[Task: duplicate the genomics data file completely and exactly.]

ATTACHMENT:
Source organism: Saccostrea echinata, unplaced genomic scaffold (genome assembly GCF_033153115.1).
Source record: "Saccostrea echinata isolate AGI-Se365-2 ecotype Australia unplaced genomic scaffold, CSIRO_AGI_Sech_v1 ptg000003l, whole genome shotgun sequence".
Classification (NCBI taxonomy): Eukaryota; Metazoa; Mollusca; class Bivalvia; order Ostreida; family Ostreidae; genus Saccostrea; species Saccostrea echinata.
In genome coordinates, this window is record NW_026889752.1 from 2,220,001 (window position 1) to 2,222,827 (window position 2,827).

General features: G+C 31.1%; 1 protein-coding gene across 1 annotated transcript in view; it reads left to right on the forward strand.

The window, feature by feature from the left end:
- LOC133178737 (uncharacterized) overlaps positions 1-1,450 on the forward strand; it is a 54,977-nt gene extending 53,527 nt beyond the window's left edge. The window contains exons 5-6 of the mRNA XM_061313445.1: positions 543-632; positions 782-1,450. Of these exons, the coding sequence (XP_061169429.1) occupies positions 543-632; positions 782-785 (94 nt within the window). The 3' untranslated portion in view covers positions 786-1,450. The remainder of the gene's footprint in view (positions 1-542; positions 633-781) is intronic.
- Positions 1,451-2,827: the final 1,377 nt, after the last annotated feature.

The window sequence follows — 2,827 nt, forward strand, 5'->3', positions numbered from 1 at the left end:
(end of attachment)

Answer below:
Source organism: Saccostrea echinata, unplaced genomic scaffold (genome assembly GCF_033153115.1).
Source record: "Saccostrea echinata isolate AGI-Se365-2 ecotype Australia unplaced genomic scaffold, CSIRO_AGI_Sech_v1 ptg000003l, whole genome shotgun sequence".
Classification (NCBI taxonomy): Eukaryota; Metazoa; Mollusca; class Bivalvia; order Ostreida; family Ostreidae; genus Saccostrea; species Saccostrea echinata.
In genome coordinates, this window is record NW_026889752.1 from 2,220,001 (window position 1) to 2,222,827 (window position 2,827).

General features: G+C 31.1%; 1 protein-coding gene across 1 annotated transcript in view; it reads left to right on the forward strand.

The window, feature by feature from the left end:
- LOC133178737 (uncharacterized) overlaps positions 1-1,450 on the forward strand; it is a 54,977-nt gene extending 53,527 nt beyond the window's left edge. The window contains exons 5-6 of the mRNA XM_061313445.1: positions 543-632; positions 782-1,450. Of these exons, the coding sequence (XP_061169429.1) occupies positions 543-632; positions 782-785 (94 nt within the window). The 3' untranslated portion in view covers positions 786-1,450. The remainder of the gene's footprint in view (positions 1-542; positions 633-781) is intronic.
- Positions 1,451-2,827: the final 1,377 nt, after the last annotated feature.

The window sequence follows — 2,827 nt, forward strand, 5'->3', positions numbered from 1 at the left end: